“But can’t you say the same thing about love scenes between couples?”
“Well,” I replied, “not really. After all, you can pretend to be dead; you can’t pretend to be naked.”
I won the round, though my friend kept on with her preferred entertainment choice.
Folks close to me recognize that I seldom go to the movies anyway, and when I do my taste in films is, compared to theirs, sedate. I try to take a polite interest in their movie-going – it’s natural enough with folks you care about to ask what they’re up to and how they enjoyed some outing or activity.
One person, though, got into the habit of telling me. “Let’s not talk about this Sean – you’d be offended by this movie.”
Optimistically this change of subject was an act of courtesy towards me. It also put the onus on me as the killjoy. But I was having none of it: that some people have so saturated their appetites with a taste for amoral worldly themes was a reflection on their compromised preferences, not on any undue sensitivity on my part. So after receiving this treatment a few times, I finally answered, “Well, I’m offended only by offensive things.”
Ever since the change-of-topic mantra is now simply, “I don’t think this is a film you would enjoy.” Fair enough; I can live with that.
Friday, September 3, 2010
James J. Lee was shot to death by police after a standoff involving hostages at the Discovery Community building in Silver Spring.
Lee was a militant environmentalist schooled in the doctrines of Al Gore's An Inconvenient Truth, a misanthrope from the political left who declared that “humans are the most destructive, filthy, pollutive creatures” and who was agitating for “stopping the human race from breeding any more disgusting human babies.” He had a grudge against Discovery, and brought a gun and explosive devices to their office to draw attention to his personal jihad.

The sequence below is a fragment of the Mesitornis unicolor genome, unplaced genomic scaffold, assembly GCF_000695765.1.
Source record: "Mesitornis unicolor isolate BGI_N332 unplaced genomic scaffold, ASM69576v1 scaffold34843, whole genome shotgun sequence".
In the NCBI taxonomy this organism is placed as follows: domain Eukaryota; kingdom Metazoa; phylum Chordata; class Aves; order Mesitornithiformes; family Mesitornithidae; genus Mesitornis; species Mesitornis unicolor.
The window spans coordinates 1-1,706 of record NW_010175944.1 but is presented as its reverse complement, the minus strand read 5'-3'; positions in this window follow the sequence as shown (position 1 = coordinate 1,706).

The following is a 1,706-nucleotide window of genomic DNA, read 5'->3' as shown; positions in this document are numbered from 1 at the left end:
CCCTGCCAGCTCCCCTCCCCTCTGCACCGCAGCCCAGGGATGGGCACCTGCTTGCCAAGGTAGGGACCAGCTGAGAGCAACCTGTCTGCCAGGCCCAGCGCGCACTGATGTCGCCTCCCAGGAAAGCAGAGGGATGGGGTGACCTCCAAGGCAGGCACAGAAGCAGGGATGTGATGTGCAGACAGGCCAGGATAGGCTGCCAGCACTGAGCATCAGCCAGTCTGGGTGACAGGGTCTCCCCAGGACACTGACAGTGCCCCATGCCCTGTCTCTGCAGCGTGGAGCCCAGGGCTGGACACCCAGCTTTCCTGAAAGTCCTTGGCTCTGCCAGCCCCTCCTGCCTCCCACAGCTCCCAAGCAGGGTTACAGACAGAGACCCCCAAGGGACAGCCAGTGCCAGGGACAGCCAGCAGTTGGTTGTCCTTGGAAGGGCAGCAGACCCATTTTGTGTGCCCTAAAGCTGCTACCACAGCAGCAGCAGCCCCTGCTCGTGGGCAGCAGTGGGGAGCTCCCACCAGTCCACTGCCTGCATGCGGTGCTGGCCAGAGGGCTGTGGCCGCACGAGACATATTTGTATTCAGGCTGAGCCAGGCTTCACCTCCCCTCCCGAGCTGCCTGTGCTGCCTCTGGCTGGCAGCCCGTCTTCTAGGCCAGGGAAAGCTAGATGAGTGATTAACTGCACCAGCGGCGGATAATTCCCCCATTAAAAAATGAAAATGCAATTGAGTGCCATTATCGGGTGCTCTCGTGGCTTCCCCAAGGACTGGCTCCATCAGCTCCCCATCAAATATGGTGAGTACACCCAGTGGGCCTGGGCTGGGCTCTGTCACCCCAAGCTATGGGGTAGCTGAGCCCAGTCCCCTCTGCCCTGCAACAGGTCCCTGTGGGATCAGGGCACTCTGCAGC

Lee is from the more polemical wing of the zero population growth crowd (an example of the sort is this outfit), entities who normally show more tact in their greening of bigotry and hate (after all, when the Zero Pops start talking about unwanted children and describing humans as parasites, they're pretty much always talking about the populations of third world countries).
Damage control efforts are already underway to ensure that Lee doesn't become the poster child for his clan -- the Lee Coterie? Fair questions to ask folks of that ilk remain, however: Are you a member of the undesirable population? If not, how do you know?
Thursday, September 2, 2010
Mark Thompson, Director General of the BBC, confessed in an interview with Spectator magazine that the BBC has historically been guilty of a "massive bias to the left."
That was then, this is now, Mr. Thompson said: the BBC of today has "much less overt tribalism among the young journalists."
If hard-core leftist bias is now replaced with soft-core leftist bias, I suppose that's an improvement of sorts -- the unfair coverage and misrepresentation of the issues no doubt remain, but perhaps the enthusiasm has cooled. The fury of the revolution, after all, has been institutionalized: it's time to become respectable.